In some ways, the Internet got a lot more elbow room last week when the Internet Corporation for Assigned Names and Numbers (ICANN) carved out seven new domain suffixes to go with dot-com (.com).
Is bigger better? For some, especially the corporations that want more virtual real estate. Apparently the hunger for space is as strong online as off.
But for Web users, who are bound to feel confused by the new additions, if not downright overwhelmed, bigger is not necessarily better. And that, by definition, makes ICANN’s actions bad for e-commerce.
A fair number of people doubted that there needed to be more domains in the first place. ICANN’s own director called the shortage of dot-com names “artificial,” with a small number of common names being fought over while a vast pool of possible combinations go ignored.
Whether the new suffixes were needed or not, the path ICANN chose will only lead to further confusion. Why, for example, did ICANN accept “.pro” and “.museum” but ignore suggestions like “.kids” and “.xxx”? Two U.S. lawmakers began asking those types of questions before the ink was even dry on the ICANN decision.
Without a clear way to explain ICANN’s rationale, even the people charged with the potentially lucrative job of handing out the new domain names admit that it’s going to take a massive effort to teach people that “.com,” “.org,” and “.edu” aren’t the only game in Webtown any more.
Dot-com isn’t just a Web address; it’s part of the popular lexicon. That didn’t happen by accident. And more importantly, it didn’t happen overnight. It took years of learning through doing, learning through experience.
The Web suffers from a lack of permanence and reliability. The dot-com you come to rely on for months suddenly vanishes one morning, a terse note left in its place. Even the entire act of getting — and staying — online is a challenge for the vast majority of Web users who still dial up their connections.
Amid all that uncertainty, finding the site you wanted had become a relatively comfortable endeavor. Commercial sites in any realm, from your doctor’s office to your online grocer, have been at dot-com.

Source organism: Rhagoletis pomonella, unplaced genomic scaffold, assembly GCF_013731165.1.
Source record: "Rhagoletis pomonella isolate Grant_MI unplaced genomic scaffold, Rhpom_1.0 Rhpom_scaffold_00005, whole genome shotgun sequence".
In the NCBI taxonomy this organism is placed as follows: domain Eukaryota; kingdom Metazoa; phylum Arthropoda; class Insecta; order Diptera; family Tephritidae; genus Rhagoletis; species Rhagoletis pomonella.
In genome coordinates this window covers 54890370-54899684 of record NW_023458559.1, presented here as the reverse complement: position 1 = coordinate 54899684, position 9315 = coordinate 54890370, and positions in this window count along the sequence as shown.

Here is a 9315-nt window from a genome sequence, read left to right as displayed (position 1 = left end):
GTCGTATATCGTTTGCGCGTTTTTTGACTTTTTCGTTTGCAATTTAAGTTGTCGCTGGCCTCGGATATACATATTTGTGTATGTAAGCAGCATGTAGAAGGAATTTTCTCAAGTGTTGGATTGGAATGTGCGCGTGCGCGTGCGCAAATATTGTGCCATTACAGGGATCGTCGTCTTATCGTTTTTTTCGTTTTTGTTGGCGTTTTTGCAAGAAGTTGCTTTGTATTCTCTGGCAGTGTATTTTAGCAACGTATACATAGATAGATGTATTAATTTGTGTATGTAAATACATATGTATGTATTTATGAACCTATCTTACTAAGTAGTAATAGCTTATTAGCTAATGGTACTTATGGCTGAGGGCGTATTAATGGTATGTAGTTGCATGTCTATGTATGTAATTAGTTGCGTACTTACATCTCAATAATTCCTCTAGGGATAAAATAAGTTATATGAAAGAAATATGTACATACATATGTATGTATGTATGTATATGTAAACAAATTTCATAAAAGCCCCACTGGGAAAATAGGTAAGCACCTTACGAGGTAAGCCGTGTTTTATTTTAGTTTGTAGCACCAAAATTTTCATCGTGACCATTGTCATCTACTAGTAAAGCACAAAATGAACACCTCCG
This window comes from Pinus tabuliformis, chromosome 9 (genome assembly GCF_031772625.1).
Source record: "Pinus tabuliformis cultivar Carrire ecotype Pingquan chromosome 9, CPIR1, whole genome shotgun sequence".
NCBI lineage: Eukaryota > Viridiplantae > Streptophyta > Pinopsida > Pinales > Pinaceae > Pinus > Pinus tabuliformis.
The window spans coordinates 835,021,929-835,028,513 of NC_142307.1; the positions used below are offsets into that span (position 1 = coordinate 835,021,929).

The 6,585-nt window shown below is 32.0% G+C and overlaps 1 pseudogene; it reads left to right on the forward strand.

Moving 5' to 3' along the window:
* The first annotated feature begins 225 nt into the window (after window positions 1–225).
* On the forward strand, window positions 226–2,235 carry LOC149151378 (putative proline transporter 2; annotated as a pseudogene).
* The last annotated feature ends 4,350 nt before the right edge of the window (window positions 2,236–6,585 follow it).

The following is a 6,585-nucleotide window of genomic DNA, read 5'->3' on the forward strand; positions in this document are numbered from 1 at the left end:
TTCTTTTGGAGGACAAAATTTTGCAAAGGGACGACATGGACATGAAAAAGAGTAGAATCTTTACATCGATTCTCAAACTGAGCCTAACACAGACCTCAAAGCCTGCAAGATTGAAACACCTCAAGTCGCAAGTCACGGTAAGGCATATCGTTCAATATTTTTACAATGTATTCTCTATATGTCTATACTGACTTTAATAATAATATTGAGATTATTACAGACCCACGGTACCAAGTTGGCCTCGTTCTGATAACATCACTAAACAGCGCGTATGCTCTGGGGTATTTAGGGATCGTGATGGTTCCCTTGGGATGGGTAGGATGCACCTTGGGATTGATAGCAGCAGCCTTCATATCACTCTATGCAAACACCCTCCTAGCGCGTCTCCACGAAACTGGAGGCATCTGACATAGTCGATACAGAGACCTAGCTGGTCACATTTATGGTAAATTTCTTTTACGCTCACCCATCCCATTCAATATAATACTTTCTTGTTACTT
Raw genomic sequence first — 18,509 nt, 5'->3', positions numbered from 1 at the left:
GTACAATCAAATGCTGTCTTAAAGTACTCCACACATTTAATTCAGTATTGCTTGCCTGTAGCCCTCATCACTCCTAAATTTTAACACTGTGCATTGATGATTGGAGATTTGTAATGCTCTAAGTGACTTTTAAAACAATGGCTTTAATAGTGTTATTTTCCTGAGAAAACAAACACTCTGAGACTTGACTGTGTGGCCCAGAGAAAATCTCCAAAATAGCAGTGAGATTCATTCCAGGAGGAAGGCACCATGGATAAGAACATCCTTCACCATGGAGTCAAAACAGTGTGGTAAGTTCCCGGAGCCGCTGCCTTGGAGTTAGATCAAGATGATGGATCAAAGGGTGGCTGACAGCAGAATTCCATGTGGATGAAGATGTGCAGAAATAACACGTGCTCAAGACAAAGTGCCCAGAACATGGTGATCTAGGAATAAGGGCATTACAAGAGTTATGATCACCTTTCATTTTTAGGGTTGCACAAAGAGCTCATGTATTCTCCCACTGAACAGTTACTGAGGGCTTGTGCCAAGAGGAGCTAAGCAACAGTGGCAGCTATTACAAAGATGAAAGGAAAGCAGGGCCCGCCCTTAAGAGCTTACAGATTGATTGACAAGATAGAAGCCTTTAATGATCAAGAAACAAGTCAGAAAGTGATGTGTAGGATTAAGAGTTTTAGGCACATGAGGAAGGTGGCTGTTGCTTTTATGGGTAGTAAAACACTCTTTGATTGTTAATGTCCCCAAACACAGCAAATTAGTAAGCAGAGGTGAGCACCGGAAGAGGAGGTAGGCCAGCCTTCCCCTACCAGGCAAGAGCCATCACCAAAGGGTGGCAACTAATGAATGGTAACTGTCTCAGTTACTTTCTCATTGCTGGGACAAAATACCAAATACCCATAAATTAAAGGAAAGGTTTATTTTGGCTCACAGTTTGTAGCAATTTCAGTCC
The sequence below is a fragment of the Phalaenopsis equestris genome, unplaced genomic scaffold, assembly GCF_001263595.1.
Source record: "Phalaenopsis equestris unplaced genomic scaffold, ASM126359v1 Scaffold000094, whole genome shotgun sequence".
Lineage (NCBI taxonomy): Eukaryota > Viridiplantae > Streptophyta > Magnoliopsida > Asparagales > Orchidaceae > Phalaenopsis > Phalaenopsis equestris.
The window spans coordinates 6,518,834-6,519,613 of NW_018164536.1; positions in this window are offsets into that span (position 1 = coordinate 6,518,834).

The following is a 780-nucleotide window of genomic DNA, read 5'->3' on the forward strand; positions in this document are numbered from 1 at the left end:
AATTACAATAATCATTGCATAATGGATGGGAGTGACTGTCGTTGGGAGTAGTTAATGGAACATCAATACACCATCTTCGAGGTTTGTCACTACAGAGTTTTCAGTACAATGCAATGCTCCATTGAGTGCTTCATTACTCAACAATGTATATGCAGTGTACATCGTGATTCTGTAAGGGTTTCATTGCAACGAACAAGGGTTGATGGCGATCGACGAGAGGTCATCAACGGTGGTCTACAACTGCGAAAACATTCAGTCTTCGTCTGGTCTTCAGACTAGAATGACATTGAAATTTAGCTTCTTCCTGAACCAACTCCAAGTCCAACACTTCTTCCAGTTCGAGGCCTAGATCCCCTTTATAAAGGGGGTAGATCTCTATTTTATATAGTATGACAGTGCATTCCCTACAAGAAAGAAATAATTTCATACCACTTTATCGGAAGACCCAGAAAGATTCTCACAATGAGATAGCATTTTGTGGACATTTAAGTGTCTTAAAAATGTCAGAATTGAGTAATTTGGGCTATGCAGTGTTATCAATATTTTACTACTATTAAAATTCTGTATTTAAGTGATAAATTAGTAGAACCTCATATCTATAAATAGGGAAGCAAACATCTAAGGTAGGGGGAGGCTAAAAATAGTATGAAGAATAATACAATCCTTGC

But not for long. Users now face more than 10 major domains to hunt and peck and search through.
To complicate matters further, ICANN’s decision carries with it the expectation that there will be movement among the domains. Lawyers and doctors will want to congregate under “.pro,” right?
Alas, things are never that neat on the Web. For example, many museums are also non-profits — logically fitting into the existing “.org” category. And many are run by universities and belong at “.edu.” Who knows what category a museum will end up in?
Here, There, Everywhere
Ultimately, nothing prevents XYZ museum from holding all three of those domains. And that brings us to the fundamental flaw in the ICANN announcement.
How does encouraging a museum, corporation, or any other domain to scoop up multiple virtual plots of land satisfy the need for more room on the Web?
The answer, of course, is that it doesn’t. The ICANN plan makes it more likely that dot-coms will want to spread into the other domains, continuing the dominance of a few corporation and brand names rather than actually breaking down any barriers to bringing new people, places and things onto the Web.
In the final analysis, ICANN has done little to make the Web an easier, safer or more orderly place to conduct all the various types of business people already do. If anything, it messes the whole place all over again.
What do you think? Let’s talk about it.